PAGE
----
In KRAFT, we summarized the "rational basis" test (also referred to in this State as the "legitimate state interest" test) as follows:

"     In applying its "legitimate state interest" test, the Washington Supreme Court has adopted the standards of review applicable to the "rational basis" test. The presumption of validity is honored and the burden is placed upon the challenger to establish that "the law has no permissible objective or, given a valid objective, that there is no 'rational basis' for the means selected." (Citation omitted.) KRAFT, at 435.

[4] The plaintiff in this case failed to meet the burden imposed upon him by the "rational basis" test. The charter's objective here was certainly a permissible one, predicated as it was on express constitutional authority. Const. art. 11, 4 (amend. 21) (footnote 1). Nor can it be said that there was no "rational basis" for the means selected. In that connection, the trial court found as follows:

"     As the Charter was adopted [by] a vote of the people, it is impossible to ascertain the reasons why each individual person voted for the Charter; however, there are several reasons which may reasonably be conceived to justify both separately and cumulatively the provision which adjusted the salary of any County Commissioner who chose to run for the County Executive position.

(a) The provision provided economic incentive for former Commissioners to stay on the County Council to provide continuity and a core of experience on the Council.

(b) Since the former County Commissioners had run for that office with the expectation of full-time salaries, it was deemed equitable to honor those expectations so long as their job was being changed by the voters in a manner over which the former Commissioners had no control.

However, if one of the Commissioners knowingly abandoned that expectation in the face of the Charter provision which had been passed by the voters it was no longer thought important for fairness to pay him full-time salary for part-time work.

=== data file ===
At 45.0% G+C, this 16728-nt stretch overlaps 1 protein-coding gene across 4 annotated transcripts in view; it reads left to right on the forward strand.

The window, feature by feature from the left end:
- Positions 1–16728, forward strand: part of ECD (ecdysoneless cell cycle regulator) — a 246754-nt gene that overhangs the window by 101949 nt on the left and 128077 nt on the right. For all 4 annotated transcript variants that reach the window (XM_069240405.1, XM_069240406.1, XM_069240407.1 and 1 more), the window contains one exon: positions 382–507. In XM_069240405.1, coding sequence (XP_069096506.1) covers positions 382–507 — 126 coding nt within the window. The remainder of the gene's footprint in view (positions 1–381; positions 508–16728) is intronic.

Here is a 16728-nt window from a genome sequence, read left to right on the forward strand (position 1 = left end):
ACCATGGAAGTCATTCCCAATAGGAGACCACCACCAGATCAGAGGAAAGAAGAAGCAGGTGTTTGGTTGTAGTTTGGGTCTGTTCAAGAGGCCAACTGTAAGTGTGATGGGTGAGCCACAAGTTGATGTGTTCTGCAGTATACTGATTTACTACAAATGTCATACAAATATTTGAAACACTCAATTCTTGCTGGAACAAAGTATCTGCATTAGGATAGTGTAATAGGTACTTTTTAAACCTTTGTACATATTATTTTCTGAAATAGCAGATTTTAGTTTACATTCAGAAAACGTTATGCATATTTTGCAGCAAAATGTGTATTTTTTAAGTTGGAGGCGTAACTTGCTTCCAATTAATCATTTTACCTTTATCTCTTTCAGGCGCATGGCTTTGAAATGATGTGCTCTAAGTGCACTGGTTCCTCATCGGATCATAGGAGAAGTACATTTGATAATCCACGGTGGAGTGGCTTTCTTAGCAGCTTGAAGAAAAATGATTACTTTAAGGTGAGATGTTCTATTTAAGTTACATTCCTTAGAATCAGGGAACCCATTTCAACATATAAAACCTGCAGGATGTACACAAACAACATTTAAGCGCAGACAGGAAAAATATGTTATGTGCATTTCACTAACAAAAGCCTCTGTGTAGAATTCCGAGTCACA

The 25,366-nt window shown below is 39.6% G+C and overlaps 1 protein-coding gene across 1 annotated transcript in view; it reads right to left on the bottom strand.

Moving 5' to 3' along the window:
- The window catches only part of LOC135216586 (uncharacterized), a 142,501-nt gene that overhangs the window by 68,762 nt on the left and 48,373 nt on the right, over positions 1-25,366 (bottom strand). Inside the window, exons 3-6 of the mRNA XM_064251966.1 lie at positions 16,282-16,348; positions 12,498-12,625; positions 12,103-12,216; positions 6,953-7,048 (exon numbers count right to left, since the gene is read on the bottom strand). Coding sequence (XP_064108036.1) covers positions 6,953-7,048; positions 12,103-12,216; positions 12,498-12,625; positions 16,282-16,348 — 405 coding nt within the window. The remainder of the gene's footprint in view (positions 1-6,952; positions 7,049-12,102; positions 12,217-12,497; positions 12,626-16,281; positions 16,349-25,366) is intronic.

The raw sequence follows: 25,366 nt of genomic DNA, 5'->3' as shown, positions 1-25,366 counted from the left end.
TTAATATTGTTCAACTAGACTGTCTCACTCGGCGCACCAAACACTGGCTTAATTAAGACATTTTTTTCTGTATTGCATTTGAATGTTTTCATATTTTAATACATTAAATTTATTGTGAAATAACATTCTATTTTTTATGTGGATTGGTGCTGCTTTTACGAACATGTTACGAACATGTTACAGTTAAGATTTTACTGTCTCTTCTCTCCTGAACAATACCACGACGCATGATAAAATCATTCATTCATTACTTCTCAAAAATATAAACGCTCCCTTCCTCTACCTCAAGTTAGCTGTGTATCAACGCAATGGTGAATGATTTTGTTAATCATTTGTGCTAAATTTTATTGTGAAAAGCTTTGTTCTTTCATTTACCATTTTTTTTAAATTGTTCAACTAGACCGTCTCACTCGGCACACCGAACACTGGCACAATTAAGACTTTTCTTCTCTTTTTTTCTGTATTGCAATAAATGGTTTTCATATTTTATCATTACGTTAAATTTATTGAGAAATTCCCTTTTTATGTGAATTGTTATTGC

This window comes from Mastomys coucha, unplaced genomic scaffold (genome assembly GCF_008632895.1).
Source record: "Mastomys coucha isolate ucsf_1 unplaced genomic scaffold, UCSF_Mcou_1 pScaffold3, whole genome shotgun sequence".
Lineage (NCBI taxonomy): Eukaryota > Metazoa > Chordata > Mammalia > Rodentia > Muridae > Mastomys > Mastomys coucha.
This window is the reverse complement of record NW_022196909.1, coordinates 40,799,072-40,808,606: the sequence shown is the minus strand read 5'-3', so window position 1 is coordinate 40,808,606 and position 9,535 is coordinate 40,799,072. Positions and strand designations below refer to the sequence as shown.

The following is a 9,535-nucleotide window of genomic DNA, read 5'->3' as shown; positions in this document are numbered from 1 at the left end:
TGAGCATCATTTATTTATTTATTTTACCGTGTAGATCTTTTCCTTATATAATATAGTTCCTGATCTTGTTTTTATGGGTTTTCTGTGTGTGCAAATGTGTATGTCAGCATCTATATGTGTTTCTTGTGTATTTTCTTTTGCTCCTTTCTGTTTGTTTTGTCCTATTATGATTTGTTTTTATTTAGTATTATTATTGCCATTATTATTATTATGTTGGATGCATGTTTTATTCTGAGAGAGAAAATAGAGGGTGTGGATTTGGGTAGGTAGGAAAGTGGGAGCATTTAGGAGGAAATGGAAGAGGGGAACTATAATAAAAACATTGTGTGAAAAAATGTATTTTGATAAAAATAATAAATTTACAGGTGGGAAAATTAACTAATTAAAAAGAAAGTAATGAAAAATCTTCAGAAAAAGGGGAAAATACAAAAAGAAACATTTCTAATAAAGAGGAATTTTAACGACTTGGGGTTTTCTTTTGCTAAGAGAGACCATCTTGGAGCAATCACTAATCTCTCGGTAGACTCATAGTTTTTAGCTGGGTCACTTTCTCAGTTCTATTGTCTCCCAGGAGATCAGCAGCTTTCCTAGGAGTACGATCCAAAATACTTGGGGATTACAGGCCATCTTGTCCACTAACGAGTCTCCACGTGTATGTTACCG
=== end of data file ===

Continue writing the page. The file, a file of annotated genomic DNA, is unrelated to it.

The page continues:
(c) The extra compensation was justified for the full time work the former Commissioners would do during the transition period between adoption of the Charter and election of the officers in the new government. The former

Commissioners were not prohibited from running for other office, rather, if they chose to occupy that transitional period by running for County Executive then pay would be adjusted commensurate with their part-time commitment to the office. Finding of fact 10. The trial court concluded in this regard:

"     The goals of keeping experienced members on the Council, fairly honoring expectations which had not been voluntarily forsaken, and of paying people extra for extra service are legitimate government goals. Conclusion of law 3.

We agree with the trial court's conclusion that section 10.40 of the Home Rule Charter for Whatcom County is rationally related to the County's legitimate interest in the continuity and integrity of its fledgling home rule government. SEE CLEMENTS.

The fact that plaintiff's brother commissioner may have been paid some $60,000 more than the plaintiff was does not under the circumstances of this case establish an unconstitutional denial of equal protection. SEE, E.G., KAVANAGH v. BROWN, 206 F. Supp. 479 (E.D. Mich.), AFF'D MEM., 371 U.S. 35, 9 L. Ed. 2d 112, 83 S. Ct. 143 (1962). As the trial court's oral decision succinctly expressed it:

"This man ran. He had a choice. He didn't have to run for county executive unless he wanted to. He is subject to the rules of the charter in that regard, and the rules are clear to me. There is no ambiguity. It says in effect if you run for executive, that means if you lose you are one of the boys, as far as salary is concerned. You will take part-time salary for part-time work and you have decided to forego the benefits that we gave you when we agreed to pay you full pay for the part-time job.

To the extent that plaintiff's remaining contentions are not encompassed by our rulings herein, we deem them nonmeritorious.



Williams and Callow, JJ., concur.